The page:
Off the Pulpit


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Throw That In The House!

Growing up in my parent’s home, there was only one thing that was permitted to be thrown inside the house — challah. 

Each Friday night after the blessing on the bread, my father would break up parts of the challah and throw it around the table. He began with my mother, who became very adept at snagging her piece. Some memorable catches were executed, as well as some incomprehensible misses. But by that simple gesture we began each Shabbat meal in an atmosphere of joy.

Religious ritual is often solemn. Solemnity has its place. Butsimcha shel mitzvah — the sheer exhilaration of the mitzvoth — can be the most potent of religious experiences. At the end of each Shabbat morning we bring the children up on the Bimah. They get to look out over the congregation and the parents get to see their kids along with all the other children attending the service. Is it a little chaotic? At times. But is it joyful? Always.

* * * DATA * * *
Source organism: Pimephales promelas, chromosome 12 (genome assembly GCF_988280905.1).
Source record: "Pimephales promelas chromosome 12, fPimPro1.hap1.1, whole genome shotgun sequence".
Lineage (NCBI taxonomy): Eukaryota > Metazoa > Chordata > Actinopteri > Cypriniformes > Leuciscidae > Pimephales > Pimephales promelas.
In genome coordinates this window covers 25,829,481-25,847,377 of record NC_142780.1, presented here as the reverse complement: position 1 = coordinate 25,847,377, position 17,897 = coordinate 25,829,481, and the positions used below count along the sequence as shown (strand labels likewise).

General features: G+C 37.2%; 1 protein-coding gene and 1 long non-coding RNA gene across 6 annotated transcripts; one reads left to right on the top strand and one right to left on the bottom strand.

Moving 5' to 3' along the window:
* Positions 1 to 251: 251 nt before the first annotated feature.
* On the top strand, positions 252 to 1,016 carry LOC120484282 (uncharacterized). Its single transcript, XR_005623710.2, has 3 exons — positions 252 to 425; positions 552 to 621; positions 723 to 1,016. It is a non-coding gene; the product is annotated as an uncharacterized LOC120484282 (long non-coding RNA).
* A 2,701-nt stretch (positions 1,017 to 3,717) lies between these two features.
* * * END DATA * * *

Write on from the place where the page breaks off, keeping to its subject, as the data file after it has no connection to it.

Judaism is not only serious when it is straight-faced. Whenever I feel myself getting unnecessarily rigid, I just remember the mischievous twinkle in my father’s eyes during the windup before the Shabbes pitch.

A Moment of Mourning

On Tisha b’Av, we are reminded of the destruction of the Temple and other tragedies in Jewish history. Ritual is both an aid to memory and an insistence that our sorrow be within limits. 

Shiva prescribes that the mourner must stay home for seven days, but only for those days. The walk around the block after shiva is a return to the world. The meal after the funeral begins this process; limitations on mourning are not suggestions. You are not permitted to say Kaddish after the designated time. Tisha b’Av is a fast day, but afterwards you are not to continue fasting. Judaism believes in memory and honors pain, but creates limitations to ensure that life is not about death, but about life.

In the midst of mourning, we envision salvation. We read Eicha, the book of Lamentations, on Tisha b’Av. Tradition ascribes the book to Jeremiah, who foretold and experienced the destruction, but also redeemed his ancestral land in Israel. “For thus said the Lord of Hosts, God of Israel: Houses, fields and vineyards will again be purchased in this land (32:15).” Jeremiah was a prophet; he knew mourning should not and would not last forever.